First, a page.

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As with anything that deteriorates over time and extended use, printed circuit boards can run into a variety of problems. From trace damage which affects the conductivity of the board and circuit to component failure which sees capacitors or diodes dying, there are many points of contention on a circuit board.

It helps to identify and understand some of the most common failures, that way you can deal with the problem in a relevant manner. This may also help people—who don’t have direct experience with circuit boards—keep them in better shape.

1. Physical Damage

This is the more obvious choice when it pertains to the damage of a circuit board. In fact, the most common causes of PCB failures all stem from physical damage to a device or its internals. This can be just about anything pertaining to physical pressure or shock. The device in question might have been dropped from a great distance. Perhaps it was smacked or hit forcibly by another object? There’s also the possibility that the device was disassembled for whatever reason, and damage happened directly to the board.

How to Repair?

So long as complete failure is not the scenario—the board fell upon the ground and shattered or broke completely—physical damage can be remedied through the remanufacturing process. Generally, this involves melting down the damage sections of the board or repairing through disassembly and reassembly. Due to the nature of most physical damage, it’s highly unlikely that this can be done as a DIY project by those without experience with printed circuit board repair. The repair of physical damage should only be done by a trained and experienced professional. In most cases, it calls for remodeling of the board, resoldering of components, and the reballing of conductive traces.

2. Component Failure

Aside from physical damage, faulty components are the other most common cause of printed circuit board failures. In fact, if and when there is no physical damage but a device has failed to operate or power on, you can almost guarantee it has to do with one of the components connected to the board.

The component itself could be anything from a capacitor to a diode or microprocessor. If the component is the issue and has died or failed to work, it may need to be replaced entirely. However, it’s not always the actual component that’s the problem. Sometimes due to aging, overheating and voltage sags the trace circuit may have deteriorated to a point where it’s no longer conductive. It’s also possible that a component—or several—have dislodged entirely from the board and need to be reseated.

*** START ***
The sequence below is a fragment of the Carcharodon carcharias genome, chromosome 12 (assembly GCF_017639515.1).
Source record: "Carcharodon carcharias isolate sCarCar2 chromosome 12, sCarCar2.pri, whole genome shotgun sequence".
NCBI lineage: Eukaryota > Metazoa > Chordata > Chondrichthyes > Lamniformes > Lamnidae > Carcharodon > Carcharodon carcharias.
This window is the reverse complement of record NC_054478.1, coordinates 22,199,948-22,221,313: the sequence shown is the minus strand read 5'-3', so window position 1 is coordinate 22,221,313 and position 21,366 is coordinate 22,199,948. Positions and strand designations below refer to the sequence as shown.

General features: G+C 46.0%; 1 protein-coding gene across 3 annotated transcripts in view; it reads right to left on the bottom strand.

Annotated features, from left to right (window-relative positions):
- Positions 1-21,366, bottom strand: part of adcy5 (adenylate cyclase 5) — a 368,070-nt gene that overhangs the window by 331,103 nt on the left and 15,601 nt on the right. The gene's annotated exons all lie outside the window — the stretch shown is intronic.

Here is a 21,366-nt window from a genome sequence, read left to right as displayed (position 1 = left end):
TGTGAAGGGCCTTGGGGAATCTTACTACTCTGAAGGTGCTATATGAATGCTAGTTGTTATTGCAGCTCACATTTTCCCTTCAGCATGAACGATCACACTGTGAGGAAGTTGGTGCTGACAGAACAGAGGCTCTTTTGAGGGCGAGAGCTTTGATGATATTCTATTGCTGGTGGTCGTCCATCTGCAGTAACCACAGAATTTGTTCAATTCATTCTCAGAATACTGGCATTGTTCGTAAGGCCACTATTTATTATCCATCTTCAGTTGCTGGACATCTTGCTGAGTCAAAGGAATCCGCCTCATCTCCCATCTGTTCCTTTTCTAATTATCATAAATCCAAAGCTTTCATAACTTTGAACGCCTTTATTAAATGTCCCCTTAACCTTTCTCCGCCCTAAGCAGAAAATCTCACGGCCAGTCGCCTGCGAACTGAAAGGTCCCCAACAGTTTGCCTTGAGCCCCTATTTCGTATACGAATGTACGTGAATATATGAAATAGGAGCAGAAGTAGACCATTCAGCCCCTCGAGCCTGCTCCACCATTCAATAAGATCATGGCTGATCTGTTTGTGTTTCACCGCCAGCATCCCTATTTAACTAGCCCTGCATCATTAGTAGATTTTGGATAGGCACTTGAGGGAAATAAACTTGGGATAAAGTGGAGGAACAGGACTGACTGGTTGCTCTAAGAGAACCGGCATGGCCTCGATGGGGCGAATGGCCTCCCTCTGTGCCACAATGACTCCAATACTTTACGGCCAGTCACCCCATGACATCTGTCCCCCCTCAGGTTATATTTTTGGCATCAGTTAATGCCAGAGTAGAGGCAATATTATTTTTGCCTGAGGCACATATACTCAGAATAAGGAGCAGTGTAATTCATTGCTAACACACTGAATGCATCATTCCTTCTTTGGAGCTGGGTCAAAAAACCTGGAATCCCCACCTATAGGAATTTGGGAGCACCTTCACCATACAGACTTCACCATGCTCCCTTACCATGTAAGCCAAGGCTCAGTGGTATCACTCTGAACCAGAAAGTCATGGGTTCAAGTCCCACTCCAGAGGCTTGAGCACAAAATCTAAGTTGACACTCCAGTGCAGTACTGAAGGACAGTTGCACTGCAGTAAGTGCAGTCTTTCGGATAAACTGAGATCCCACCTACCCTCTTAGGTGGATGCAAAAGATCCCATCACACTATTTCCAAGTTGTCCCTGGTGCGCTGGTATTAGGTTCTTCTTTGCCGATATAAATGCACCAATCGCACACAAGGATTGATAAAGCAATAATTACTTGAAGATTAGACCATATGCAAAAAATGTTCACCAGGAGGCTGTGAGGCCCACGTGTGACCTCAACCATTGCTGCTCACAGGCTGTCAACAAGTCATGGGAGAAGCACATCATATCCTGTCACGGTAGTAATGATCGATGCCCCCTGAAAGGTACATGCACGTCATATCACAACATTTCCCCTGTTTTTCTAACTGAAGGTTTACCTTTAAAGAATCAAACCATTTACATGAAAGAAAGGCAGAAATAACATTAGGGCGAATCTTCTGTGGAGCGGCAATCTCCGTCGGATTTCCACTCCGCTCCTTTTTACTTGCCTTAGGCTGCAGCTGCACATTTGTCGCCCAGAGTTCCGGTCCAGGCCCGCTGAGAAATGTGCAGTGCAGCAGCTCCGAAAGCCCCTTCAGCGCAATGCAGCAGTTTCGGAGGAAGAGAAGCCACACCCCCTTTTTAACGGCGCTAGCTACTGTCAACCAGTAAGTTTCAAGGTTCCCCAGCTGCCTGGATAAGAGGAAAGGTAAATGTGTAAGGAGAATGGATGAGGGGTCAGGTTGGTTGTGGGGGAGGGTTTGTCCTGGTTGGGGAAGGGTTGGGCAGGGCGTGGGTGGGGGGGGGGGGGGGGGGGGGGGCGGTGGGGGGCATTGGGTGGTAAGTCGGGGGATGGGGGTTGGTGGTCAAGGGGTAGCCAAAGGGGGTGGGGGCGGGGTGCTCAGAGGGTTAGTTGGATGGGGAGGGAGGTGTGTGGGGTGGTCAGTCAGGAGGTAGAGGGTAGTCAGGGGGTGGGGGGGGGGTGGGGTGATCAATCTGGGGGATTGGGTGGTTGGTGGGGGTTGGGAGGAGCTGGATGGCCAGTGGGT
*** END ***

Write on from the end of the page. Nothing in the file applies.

How to Repair?

You may be asking, how to fix a printed circuit board when a component fails? Again, the repair and manufacturing process for faulty components is best left to professionals. There are voltage tools and various devices that can be used to test the conductivity of a board’s circuit. They can also be used to discern if there’s electricity flowing to a component, or if an element of the board has failed entirely. A lot of times, by just opening up the device you can see components that have failed. Their outer shell may seem burnt, cracked or broken, or the component is completely detached from the board and loose.

To repair a faulty component, you may need to apply heat—usually with a heat gun—solder and conduct rigorous testing.

3. Trace Damage

Traces on a circuit board are the conductive pathways comprised of silver or copper. Generally, you can see an issue with traces using the naked eye, but not always. If a trace suffers damage, whether through regular use or physical damage then it can cause significant issues with the printed circuit boards conductivity, components and the device in question.

Some of the more common reasons for trace damage include lightning strikes, severe power surges or shorts, metallic dust contamination, overheating and normal wear.

How to Repair?

Provided the trace is not incredibly thin and difficult to see, you can usually discern damage simply by scanning the pathway. Copper and silver by nature are bright and shiny, which makes it easier to identify when there’s a break or damage. Keep in mind this is not always the case, but it’s a sure bet.

To repair faulty or damage trace pathways, you simply need to resolder or reball the board with the necessary material. This reconnects the broken circuit and allows electricity to flow freely throughout the board.

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